A high number of agencies, universities, and companies around the world have been working hard behind the scenes to develop, trial, and produce a vaccine against COVID-19.
On April 21st, one of the world's largest producers of vaccines, the Serum Institute of India, has ordered the mass-production of a COVID-19 vaccine created by the Jenner Institute at Oxford University. However, the vaccine is not yet proven to be fully effective.
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They do have regulatory approval
As reported by the Economist, the vaccine developed by the Jenner Institute does have regulatory approval, and an order has already been placed for it. Adar Poonawalla, the CEO of the Serum Institute of India, took the decision to go ahead with the production of the vaccine known as ChAdOx1 nCoV-19, along with his father Cyrus Poonawalla who founded the Institute in 1966.
The high expense of running such a production will cost around $30 million — a tentative number — because at this stage it's still unclear how much product is needed for an effective dosage. If trials of the vaccine at a later stage prove that it isn't effective, the firm will be left with a hefty bill and a huge amount of unusable product.
Poonawalla explained his plight "I have never made a decision like this before and I hope I never have to again."
[email protected]_NDTV | "Oxford scientists think it will be a one shot vaccine. We hope to start producing the vaccine so that by the time trials are over in September, we have a product that we can give to Indian people": Adar Poonawala, CEO, Serum Institute of India on #COVID19 vaccine pic.twitter.com/WcZlw9Zcoo— NDTV (@ndtv) April 27, 2020
Even though Poonawalla stated that his decision was based on a gut feeling and a sort of commitment to public health, it wasn't merely a guess. This COVID-19 vaccine does use a proven "platform," which was used for Ebola, MERS, and malaria vaccines previously.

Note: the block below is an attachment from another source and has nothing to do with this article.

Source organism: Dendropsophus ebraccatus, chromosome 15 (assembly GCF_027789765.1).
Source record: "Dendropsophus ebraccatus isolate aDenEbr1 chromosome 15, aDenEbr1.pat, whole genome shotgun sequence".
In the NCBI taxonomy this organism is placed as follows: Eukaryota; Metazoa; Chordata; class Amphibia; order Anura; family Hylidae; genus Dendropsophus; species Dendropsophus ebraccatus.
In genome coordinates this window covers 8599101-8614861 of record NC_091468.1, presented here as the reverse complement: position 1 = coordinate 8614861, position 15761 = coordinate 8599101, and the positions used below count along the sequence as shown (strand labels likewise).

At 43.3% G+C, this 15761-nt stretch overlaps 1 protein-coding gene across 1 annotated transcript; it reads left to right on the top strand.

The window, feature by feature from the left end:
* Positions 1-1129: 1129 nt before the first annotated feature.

The Serum Insitute of India has been on a roll ever since it made the decision. It has an unwritten agreement with Oxford University, has designed a trial in India that will allow the vaccine to have a license, has found the buildings it will use to mass-produce the product, and has already started arrangements for the import of the vaccine to run smoothly.
Experimental batches will start being tested in the next weeks to prove that the vaccine dosage is correct. Poonawalla told the Economist "that he is quite confident he can achieve this by May 30th. Everything, he said, has to be ready and standardized if he is to churn out millions of doses of a vaccine that is to be given safely to humans."
The timeline is to have the vaccines ready to be sent out into the world by September, with a big focus on low- to middle-income countries, starting with India.
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